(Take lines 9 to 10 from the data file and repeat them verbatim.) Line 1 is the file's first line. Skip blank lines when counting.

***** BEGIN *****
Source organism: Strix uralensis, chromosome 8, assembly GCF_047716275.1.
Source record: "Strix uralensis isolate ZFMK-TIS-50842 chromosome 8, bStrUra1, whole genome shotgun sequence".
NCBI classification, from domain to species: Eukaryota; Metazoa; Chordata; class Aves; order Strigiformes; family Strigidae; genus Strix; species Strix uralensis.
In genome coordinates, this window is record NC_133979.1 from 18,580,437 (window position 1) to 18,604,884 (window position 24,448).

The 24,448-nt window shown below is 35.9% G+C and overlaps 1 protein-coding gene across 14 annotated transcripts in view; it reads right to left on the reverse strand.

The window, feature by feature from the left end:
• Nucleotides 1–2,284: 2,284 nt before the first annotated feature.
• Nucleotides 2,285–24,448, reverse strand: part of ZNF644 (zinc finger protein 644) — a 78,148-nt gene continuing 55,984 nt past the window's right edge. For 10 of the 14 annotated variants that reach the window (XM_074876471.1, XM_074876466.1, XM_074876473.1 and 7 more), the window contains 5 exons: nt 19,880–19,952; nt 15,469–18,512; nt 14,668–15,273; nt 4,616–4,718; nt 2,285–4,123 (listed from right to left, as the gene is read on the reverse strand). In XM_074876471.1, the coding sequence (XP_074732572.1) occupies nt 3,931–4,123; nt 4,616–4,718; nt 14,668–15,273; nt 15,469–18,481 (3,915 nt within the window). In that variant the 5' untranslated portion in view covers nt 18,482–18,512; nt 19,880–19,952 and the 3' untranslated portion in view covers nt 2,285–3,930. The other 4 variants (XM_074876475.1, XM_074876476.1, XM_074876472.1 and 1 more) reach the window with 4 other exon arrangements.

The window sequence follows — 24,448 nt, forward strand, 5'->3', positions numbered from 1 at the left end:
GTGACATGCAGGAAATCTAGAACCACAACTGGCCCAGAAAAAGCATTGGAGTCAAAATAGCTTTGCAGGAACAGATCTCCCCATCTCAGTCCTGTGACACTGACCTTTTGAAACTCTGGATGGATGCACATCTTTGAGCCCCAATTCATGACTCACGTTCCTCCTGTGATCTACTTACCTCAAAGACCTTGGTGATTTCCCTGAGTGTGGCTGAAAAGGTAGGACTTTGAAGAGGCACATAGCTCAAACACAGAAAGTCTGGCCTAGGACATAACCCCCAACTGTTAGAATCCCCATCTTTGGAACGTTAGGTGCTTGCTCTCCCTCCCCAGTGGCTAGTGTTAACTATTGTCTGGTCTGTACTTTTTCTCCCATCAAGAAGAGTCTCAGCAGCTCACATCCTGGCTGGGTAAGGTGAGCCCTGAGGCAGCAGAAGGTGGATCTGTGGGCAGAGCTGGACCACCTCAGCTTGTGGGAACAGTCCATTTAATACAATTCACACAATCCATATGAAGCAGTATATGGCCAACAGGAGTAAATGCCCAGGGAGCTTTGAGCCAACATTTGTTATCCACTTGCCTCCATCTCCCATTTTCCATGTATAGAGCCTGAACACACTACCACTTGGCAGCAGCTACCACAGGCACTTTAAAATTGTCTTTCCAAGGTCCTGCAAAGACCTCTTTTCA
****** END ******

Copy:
The window sequence follows — 24,448 nt, forward strand, 5'->3', positions numbered from 1 at the left end:
GTGACATGCAGGAAATCTAGAACCACAACTGGCCCAGAAAAAGCATTGGAGTCAAAATAGCTTTGCAGGAACAGATCTCCCCATCTCAGTCCTGTGACACTGACCTTTTGAAACTCTGGATGGATGCACATCTTTGAGCCCCAATTCATGACTCACGTTCCTCCTGTGATCTACTTACCTCAAAGACCTTGGTGATTTCCCTGAGTGTGGCTGAAAAGGTAGGACTTTGAAGAGGCACATAGCTCAAACACAGAAAGTCTGGCCTAGGACATAACCCCCAACTGTTAGAATCCCCATCTTTGGAACGTTAGGTGCTTGCTCTCCCTCCCCAGTGGCTAGTGTTAACTATTGTCTGGTCTGTACTTTTTCTCCCATCAAGAAGAGTCTCAGCAGCTCACATCCTGGCTGGGTAAGGTGAGCCCTGAGGCAGCAGAAGGTGGATCTGTGGGCAGAGCTGGACCACCTCAGCTTGTGGGAACAGTCCATTTAATACAATTCACACAATCCATATGAAGCAGTATATGGCCAACAGGAGTAAATGCCCAGGGAGCTTTGAGCCAACATTTGTTATCCACTTGCCTCCATCTCCCATTTTCCATGTATAGAGCCTGAACACACTACCACTTGGCAGCAGCTACCACAGGCACTTTAAAATTGTCTTTCCAAGGTCCTGCAAAGACCTCTTTTCA